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Lead and Coal: The One-Way Speed-Ways

by Manuela Mondloch

For decades, we have debated the merits of drivers' rights versus the rights of residents, pedestrians, and cyclists along Lead and Coal. So far, we have largely prioritized motorists' rights. High speeds are dangerous. They also dampen enjoyment of the streets and properties along the road, particularly during peak traffic hours. Vehicles regularly exceed 40 mph along our stretch.

However, I am confident that there are ways to balance theses two priorities. Recently, the city temporarily placed a radar speed sign on Coal and later on Lead. Surprisingly, it made drivers more aware of their speeds and significantly quieted road noise. As soon as the sign was relocated however, traffic sped up again.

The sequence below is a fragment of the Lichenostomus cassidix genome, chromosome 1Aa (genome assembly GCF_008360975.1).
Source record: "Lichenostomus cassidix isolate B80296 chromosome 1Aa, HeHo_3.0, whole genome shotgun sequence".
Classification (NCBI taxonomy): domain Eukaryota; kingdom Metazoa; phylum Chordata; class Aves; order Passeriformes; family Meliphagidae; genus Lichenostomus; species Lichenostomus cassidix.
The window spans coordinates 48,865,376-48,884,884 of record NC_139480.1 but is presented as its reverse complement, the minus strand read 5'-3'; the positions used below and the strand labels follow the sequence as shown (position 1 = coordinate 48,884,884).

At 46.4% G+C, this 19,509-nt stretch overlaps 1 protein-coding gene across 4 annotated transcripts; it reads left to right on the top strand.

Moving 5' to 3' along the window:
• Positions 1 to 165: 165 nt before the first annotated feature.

To improve quality of life along these roads, we need to slow down traffic. To that end, I have asked our City Councilor Isaac Benton to explore reducing the speed limit to 25 MPH and installing permanent radar signs. His office has responded by requesting priority funding to implement the Complete Streets changes to our neighborhood (see CABQ website for these plans). His office has also submitted a request to the city's traffic engineering department to reduce the speed limit to 25 MPH through our neighborhood, and is working with Municipal Development to explore how to acquire radar signs for our stretches of Lead and Coal. I will report back on these efforts.

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